more segmental than in type I membranoproliferative glomerulonephritis (MPGN). Infrequently, there are large subendothelial deposits resembling those seen in lupus nephritis (Fig. 12.27). The presence of large, hump-like subepithelial deposits suggests the possibility of an IgA-dominant postinfectious glomerulonephritis rather than IgA nephropathy, as discussed below (see Differential Diagnosis).

FIGURE 12.22 IgA nephropathy. A large amount of mesangial electron-dense deposit is present within the expanded mesangium. No subendothelial or subepithelial deposits are present, however. Light microscopy of this biopsy is shown in Figure 12.7. (Uranyl acetate and lead citrate, original magnification ×3800.)

Electron-dense deposits have been noted in preglomerular arterioles in some cases of IgA nephropathy and rarely in the basement membrane of the Bowman capsule (163,164). However, deposits in peritubular capillaries, small arteries, or tubular basement membranes are not seen.

Structural abnormalities of the glomerular basement membranes are relatively common in IgA nephropathy and may be so pronounced that they suggest the possibility of Alport syndrome. The most common abnormality is thinning of the peripheral capillary basement membranes and in particular the lamina densa, which may be widespread or localized (159,165,166,167). Berthoux et al. (165) found glomerular basement membrane thinning (mean thickness 208 vs. 365 nm in normal controls and 344 nm in cases of IgA nephropathy without thinning) in 23 (39%) of 59 biopsies examined from patients with IgA nephropathy and notably in 14 (67%) of 21 biopsies from females with IgA nephropathy. Others have noted a significantly lower mean glomerular basement membrane thickness in patients with IgA nephropathy than in normal controls (269 vs. 339 nm; Ref. (168)). A significant association between glomerular basement membrane thinning and hematuria was noted by some investigators (159,165) but not by others (166,168). Segmental splitting of the glomerular basement membrane, resembling that seen in Alport syndrome or in cases of severe glomerular hyperfiltration (169), is also not an uncommon finding in IgA nephropathy (159,164,166,167,170). This change may be associated with the presence of subendothelial or intramembranous immune complex deposits but may also be seen in cases in which deposits are limited to the mesangium, as in Figure 12.28, which also shows thinning of the glomerular basement membrane. Other less common alterations of the glomerular basement membranes that may be seen segmentally in IgA nephropathy include widening, lysis of the lamina densa, and rarely frank disruption (159,166,167).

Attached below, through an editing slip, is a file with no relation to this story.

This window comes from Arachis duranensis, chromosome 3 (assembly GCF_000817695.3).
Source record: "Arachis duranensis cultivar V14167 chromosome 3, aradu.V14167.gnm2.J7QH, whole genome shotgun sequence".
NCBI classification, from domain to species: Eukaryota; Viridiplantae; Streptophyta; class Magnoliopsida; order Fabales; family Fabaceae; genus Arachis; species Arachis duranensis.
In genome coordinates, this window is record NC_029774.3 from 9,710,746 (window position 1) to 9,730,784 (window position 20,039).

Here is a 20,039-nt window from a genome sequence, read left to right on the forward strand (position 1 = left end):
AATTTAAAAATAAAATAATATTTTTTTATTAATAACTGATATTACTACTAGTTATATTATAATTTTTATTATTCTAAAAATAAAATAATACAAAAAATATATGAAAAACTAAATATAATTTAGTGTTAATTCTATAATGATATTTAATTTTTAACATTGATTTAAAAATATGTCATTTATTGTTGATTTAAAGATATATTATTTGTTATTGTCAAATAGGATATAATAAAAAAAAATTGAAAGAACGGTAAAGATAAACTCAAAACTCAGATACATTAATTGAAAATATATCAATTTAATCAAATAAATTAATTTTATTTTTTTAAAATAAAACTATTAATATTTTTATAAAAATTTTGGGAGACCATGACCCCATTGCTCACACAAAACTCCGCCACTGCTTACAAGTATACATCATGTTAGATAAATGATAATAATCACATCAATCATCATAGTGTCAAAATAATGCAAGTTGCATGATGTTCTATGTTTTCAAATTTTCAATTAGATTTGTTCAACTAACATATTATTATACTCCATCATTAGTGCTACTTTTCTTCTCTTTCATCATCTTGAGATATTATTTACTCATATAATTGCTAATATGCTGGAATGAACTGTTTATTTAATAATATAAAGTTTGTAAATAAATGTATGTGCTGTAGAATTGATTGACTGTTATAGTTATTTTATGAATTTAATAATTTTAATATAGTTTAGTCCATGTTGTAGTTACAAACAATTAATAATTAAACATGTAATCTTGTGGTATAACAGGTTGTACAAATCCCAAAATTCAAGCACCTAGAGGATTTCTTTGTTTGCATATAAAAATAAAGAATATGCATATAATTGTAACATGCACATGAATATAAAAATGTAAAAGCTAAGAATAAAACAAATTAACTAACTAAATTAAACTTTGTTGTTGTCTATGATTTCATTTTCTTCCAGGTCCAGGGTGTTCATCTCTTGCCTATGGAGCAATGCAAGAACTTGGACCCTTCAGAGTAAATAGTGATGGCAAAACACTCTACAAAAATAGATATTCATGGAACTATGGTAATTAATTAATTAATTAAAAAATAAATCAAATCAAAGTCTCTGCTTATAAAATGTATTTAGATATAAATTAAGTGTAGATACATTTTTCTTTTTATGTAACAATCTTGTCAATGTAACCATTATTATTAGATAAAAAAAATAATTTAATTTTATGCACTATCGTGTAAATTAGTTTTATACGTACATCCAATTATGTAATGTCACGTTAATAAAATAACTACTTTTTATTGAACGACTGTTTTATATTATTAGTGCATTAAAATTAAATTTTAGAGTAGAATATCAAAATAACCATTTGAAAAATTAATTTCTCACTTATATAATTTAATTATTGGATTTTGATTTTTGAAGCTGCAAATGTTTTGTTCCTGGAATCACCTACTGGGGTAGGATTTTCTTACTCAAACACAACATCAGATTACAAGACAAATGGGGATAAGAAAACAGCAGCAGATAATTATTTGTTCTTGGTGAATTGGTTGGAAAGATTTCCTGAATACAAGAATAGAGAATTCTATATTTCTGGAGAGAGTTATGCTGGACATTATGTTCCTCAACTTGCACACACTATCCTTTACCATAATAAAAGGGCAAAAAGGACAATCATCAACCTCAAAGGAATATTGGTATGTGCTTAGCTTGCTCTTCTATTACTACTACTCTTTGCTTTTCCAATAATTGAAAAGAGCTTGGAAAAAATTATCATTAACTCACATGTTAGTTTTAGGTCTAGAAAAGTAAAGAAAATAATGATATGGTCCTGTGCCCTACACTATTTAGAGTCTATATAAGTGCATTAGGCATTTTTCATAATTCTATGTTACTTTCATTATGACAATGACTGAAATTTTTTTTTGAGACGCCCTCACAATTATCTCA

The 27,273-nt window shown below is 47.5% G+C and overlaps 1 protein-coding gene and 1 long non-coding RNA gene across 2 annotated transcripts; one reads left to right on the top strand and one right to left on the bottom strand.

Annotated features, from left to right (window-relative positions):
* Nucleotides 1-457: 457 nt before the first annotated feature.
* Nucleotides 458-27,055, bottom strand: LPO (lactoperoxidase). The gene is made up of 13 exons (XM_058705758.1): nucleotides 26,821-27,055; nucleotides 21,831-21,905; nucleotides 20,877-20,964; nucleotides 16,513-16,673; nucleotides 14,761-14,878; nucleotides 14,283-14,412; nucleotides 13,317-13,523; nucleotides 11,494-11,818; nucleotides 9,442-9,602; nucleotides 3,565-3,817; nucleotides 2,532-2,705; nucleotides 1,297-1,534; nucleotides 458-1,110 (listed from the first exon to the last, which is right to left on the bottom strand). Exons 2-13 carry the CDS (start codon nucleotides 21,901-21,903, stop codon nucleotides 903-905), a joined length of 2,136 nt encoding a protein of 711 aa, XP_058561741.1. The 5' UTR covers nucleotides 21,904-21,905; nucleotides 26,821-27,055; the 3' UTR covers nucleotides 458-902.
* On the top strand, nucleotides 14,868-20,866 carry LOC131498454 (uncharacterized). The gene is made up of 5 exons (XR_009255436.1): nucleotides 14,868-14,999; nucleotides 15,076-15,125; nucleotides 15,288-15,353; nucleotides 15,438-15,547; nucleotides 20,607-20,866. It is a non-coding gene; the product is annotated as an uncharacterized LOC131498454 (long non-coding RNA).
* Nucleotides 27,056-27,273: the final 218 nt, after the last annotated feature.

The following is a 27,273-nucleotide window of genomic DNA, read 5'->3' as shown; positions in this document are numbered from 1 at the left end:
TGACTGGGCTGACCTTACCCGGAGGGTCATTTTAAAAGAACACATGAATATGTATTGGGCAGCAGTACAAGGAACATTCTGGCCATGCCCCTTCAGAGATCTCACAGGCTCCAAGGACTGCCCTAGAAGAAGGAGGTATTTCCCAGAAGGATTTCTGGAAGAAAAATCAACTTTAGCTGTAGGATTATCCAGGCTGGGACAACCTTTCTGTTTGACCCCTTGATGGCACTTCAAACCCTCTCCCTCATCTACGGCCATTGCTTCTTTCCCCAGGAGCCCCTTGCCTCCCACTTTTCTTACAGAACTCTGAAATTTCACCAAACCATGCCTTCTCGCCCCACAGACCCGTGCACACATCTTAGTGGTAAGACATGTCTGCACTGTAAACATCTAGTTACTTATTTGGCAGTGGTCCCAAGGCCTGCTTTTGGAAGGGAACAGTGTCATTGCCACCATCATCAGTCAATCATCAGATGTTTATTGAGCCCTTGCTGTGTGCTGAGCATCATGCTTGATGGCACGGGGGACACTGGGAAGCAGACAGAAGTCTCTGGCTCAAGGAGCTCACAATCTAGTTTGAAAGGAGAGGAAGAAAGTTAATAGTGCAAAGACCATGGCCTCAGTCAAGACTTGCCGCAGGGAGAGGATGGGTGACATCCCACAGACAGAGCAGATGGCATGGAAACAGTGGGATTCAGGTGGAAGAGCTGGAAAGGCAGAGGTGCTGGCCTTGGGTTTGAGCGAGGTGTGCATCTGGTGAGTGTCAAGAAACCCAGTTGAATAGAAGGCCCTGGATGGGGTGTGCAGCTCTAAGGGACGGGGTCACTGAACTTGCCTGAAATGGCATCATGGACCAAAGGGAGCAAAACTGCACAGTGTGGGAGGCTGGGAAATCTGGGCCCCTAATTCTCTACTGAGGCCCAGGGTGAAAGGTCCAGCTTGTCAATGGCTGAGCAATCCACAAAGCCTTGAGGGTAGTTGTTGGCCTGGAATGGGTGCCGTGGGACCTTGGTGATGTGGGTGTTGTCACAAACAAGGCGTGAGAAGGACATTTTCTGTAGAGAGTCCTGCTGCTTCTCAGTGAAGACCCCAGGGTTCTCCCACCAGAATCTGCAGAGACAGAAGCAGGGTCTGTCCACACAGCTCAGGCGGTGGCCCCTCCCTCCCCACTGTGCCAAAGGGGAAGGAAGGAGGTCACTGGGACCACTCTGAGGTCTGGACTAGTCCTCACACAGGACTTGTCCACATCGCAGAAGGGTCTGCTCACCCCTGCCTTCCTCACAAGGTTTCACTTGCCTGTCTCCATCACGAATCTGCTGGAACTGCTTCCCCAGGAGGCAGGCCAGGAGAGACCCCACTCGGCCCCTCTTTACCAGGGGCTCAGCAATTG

FIGURE 12.23 IgA nephropathy. There are prominent mesangial electron-dense deposits, including a large deposit (upper left) with associated bulging of the mesangium into the urinary space. Podocyte foot processes show a significant degree of effacement. (Uranyl acetate and lead citrate, original magnification ×5000.)

Pathogenesis of Primary IgA Nephropathy

In considering the pathogenesis of primary IgA nephropathy, four sets of questions need to be addressed:

  • What are the properties of the IgA that is deposited in the glomeruli (and more specifically, the mesangium), and are there properties of this IgA that are unique to patients with IgA nephropathy?

  • What is/are the source(s) of the mesangial IgA?

  • What are the mechanisms involved in mesangial IgA deposition, and do specific properties of the IgA and/or the mesangium in patients with IgA nephropathy promote this deposition?

  • What are the events involved in the glomerular response to IgA deposition that lead to glomerulonephritis, and what role(s) do specific properties of the IgA and/or mesangium in patients with IgA nephropathy play in promoting these events?

Consideration of these issues best begins with a brief review of the structure, subclasses, and synthesis of IgA in humans.

FIGURE 12.28 Glomerular basement membrane structural abnormalities in IgA nephropathy. This glomerular capillary shows both thinning (left) and splitting (right) of the GBM. Foot processes are effaced overlying the area of GBM splitting. Paramesangial electron-dense deposits are present. (Uranyl acetate and lead citrate, original magnification ×8000.)

Structure and Production of Human IgA

There are two subclasses of human IgA, IgA1 and IgA2, and both can exist as monomers (mIgA) or polymers (pIgA), the latter mainly dimers. IgA dimers contain the 21 kDa linking protein known as the J chain (198). The main structural difference between these subclasses is the presence in IgA1 of an 18-amino-acid hinge region located between the CH1 and CH2 portions of the molecule (199,200). This hinge region is composed of proline, serine, and threonine residues and carries O-linked carbohydrate side chains that have been documented to be present on two of the serine and three of the threonine residues (201) (Fig. 12.35). These O-glycans consist of a core N-acetylgalactosamine (GalNAc) that in most instances is linked to galactose and/or sialic acid (198,200). It is worth noting here that unlike humans, nonprimate mammals including rodents have only a single type of IgA that lacks a hinge region and is therefore structurally closer to human IgA2 than IgA1. As will become evident below, this limits the usefulness of rodent models in our understanding of the pathogenesis of IgA nephropathy and, in particular, the glomerular deposition of IgA.